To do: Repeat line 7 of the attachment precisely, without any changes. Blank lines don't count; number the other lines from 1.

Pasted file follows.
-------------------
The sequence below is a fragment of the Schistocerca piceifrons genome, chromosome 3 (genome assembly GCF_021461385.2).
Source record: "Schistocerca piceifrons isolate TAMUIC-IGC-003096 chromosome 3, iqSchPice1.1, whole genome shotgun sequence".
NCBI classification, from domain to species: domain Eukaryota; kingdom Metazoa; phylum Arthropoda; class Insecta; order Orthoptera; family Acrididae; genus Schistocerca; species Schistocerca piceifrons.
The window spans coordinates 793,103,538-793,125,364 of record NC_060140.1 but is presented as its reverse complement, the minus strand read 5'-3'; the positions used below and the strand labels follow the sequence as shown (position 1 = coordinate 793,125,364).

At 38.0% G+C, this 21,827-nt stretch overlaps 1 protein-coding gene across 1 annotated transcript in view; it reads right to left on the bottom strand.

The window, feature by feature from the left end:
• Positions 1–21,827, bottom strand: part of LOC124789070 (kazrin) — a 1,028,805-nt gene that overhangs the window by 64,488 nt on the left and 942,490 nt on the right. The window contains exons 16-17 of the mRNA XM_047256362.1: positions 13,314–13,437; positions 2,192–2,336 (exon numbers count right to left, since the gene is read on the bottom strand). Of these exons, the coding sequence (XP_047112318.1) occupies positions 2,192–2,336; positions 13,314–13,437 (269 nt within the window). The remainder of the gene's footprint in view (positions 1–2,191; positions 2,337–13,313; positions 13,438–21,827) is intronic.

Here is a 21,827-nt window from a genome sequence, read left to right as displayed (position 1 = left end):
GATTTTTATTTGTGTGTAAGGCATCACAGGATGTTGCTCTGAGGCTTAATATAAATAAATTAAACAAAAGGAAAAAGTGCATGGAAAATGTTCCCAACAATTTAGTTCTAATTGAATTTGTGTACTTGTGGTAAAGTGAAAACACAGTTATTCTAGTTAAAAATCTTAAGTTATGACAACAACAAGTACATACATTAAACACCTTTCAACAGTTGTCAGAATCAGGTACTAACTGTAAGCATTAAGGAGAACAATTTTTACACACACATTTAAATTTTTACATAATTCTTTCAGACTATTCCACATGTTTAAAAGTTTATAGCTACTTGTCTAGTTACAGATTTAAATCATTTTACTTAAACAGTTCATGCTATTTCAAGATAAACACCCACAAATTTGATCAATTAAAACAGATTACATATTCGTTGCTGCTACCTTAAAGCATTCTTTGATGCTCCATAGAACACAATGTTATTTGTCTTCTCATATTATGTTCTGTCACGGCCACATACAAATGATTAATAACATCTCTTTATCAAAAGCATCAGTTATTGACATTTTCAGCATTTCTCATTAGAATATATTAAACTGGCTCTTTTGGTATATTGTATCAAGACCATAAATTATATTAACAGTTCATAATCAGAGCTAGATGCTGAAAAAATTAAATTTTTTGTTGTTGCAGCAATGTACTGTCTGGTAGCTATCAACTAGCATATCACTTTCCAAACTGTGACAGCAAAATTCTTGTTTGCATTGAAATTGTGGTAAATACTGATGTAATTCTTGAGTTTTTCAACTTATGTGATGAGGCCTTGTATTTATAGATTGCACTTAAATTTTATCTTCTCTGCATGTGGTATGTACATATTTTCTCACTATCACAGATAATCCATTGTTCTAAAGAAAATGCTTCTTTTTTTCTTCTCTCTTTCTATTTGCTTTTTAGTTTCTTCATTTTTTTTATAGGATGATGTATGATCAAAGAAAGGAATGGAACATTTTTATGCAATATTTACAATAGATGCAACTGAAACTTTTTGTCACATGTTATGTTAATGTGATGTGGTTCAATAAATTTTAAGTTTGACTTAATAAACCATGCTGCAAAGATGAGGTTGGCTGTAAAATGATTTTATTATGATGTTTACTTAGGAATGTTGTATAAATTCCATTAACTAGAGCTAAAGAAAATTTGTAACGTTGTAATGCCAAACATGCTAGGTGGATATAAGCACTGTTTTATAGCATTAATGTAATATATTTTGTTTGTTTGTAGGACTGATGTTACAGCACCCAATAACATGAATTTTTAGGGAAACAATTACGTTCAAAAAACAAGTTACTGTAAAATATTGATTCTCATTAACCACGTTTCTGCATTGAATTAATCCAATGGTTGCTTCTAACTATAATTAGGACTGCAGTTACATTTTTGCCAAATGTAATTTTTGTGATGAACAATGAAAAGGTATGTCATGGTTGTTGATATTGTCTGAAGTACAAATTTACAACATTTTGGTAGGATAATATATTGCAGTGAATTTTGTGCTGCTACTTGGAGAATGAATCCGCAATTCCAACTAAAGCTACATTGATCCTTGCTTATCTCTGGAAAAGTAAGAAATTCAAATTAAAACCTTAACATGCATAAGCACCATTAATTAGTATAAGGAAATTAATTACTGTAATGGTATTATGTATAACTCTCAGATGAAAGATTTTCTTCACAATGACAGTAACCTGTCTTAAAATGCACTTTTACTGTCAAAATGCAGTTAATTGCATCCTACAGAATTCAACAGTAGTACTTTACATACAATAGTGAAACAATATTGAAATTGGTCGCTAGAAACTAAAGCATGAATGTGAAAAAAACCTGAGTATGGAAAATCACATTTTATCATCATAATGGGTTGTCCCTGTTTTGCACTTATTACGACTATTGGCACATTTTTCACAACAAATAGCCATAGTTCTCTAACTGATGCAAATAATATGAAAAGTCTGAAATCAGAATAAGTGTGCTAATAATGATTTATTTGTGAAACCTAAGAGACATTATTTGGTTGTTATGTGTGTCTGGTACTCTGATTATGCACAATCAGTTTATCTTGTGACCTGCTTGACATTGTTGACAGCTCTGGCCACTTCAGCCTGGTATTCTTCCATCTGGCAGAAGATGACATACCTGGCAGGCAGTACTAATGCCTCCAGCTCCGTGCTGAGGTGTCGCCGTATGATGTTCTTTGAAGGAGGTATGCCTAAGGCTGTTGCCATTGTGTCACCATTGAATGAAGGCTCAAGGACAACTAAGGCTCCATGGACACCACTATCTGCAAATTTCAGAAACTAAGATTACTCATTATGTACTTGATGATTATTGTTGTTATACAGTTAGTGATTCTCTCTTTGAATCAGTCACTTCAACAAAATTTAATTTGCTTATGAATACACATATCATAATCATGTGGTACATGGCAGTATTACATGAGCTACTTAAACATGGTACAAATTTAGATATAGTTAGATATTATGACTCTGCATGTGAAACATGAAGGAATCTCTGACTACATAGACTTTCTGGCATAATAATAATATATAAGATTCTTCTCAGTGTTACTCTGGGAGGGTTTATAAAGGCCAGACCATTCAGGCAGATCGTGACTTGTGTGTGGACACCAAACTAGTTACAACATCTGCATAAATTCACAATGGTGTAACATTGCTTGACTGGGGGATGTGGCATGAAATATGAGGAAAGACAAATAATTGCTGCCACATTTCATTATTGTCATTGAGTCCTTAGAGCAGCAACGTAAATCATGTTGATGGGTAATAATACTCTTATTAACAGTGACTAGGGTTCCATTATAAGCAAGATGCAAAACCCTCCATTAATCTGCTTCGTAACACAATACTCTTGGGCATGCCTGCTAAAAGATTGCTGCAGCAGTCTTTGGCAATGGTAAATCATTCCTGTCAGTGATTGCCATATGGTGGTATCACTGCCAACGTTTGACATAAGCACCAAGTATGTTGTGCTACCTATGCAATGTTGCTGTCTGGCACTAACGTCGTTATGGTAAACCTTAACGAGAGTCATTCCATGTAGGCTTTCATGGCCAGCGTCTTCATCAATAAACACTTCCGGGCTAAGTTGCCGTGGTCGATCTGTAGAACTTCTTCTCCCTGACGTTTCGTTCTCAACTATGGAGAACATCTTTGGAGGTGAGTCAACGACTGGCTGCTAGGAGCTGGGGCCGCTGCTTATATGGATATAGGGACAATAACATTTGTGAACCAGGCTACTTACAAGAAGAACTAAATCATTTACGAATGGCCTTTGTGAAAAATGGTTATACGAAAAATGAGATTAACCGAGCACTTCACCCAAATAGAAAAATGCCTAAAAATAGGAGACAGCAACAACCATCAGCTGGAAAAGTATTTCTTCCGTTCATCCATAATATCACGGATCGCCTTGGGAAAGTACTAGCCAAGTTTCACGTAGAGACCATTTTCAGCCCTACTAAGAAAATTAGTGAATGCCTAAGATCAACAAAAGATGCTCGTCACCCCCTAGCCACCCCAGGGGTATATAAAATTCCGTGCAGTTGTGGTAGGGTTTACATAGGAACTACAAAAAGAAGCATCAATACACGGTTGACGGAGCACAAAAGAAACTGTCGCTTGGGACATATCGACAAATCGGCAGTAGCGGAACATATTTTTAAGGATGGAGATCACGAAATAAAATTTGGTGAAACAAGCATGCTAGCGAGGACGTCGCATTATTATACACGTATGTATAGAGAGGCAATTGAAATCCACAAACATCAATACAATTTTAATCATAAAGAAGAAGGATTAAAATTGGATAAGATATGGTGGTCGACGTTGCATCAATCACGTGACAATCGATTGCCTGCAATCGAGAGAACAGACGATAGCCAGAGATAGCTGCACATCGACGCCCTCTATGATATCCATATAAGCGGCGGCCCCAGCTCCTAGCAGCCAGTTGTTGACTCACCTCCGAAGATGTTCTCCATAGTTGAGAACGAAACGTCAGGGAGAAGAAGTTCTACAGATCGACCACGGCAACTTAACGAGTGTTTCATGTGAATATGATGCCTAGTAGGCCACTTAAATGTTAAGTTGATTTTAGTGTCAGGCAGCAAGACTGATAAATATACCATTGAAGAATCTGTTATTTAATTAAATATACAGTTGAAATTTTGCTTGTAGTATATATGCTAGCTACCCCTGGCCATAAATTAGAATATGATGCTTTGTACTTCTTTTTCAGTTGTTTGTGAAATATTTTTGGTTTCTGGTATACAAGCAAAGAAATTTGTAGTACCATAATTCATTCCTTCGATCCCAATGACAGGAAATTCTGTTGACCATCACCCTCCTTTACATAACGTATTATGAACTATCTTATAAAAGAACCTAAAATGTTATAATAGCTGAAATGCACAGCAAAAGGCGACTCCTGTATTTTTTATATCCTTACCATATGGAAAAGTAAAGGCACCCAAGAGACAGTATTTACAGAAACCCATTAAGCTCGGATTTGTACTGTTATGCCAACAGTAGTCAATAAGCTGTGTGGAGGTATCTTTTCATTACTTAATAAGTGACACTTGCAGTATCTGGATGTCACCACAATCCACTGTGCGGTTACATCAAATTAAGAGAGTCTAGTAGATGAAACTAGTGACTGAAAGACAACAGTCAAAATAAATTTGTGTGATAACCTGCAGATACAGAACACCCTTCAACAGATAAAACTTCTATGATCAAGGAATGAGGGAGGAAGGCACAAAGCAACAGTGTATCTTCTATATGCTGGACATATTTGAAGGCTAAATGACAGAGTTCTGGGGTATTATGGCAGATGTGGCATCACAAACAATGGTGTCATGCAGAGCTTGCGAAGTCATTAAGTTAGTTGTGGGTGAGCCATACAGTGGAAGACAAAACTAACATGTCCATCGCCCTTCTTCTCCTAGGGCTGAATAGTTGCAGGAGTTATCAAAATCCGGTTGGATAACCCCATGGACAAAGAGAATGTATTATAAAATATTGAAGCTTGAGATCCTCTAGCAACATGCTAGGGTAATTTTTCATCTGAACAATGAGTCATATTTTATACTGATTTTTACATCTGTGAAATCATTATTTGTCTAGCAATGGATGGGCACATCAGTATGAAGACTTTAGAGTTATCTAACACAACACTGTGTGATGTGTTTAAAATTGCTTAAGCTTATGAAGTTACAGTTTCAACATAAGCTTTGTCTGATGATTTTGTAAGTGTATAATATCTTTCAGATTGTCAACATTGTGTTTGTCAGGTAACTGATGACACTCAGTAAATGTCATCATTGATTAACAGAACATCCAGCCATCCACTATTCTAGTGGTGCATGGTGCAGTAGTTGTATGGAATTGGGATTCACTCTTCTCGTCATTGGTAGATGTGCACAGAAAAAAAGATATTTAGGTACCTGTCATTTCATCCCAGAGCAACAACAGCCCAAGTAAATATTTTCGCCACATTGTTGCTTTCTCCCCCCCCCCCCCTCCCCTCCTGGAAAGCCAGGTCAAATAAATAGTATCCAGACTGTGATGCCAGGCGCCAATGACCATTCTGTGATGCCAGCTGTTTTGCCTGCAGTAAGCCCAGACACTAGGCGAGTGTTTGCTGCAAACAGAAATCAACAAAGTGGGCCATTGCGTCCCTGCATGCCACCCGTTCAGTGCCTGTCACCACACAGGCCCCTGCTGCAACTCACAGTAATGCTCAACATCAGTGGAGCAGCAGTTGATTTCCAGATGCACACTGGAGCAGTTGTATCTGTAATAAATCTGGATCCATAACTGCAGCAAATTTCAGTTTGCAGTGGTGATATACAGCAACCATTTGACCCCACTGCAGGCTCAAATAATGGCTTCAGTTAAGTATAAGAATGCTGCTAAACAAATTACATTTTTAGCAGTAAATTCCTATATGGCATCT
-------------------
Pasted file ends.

• Positions 1–21,827, bottom strand: part of LOC124789070 (kazrin) — a 1,028,805-nt gene that overhangs the window by 64,488 nt on the left and 942,490 nt on the right. The window contains exons 16-17 of the mRNA XM_047256362.1: positions 13,314–13,437; positions 2,192–2,336 (exon numbers count right to left, since the gene is read on the bottom strand). Of these exons, the coding sequence (XP_047112318.1) occupies positions 2,192–2,336; positions 13,314–13,437 (269 nt within the window). The remainder of the gene's footprint in view (positions 1–2,191; positions 2,337–13,313; positions 13,438–21,827) is intronic.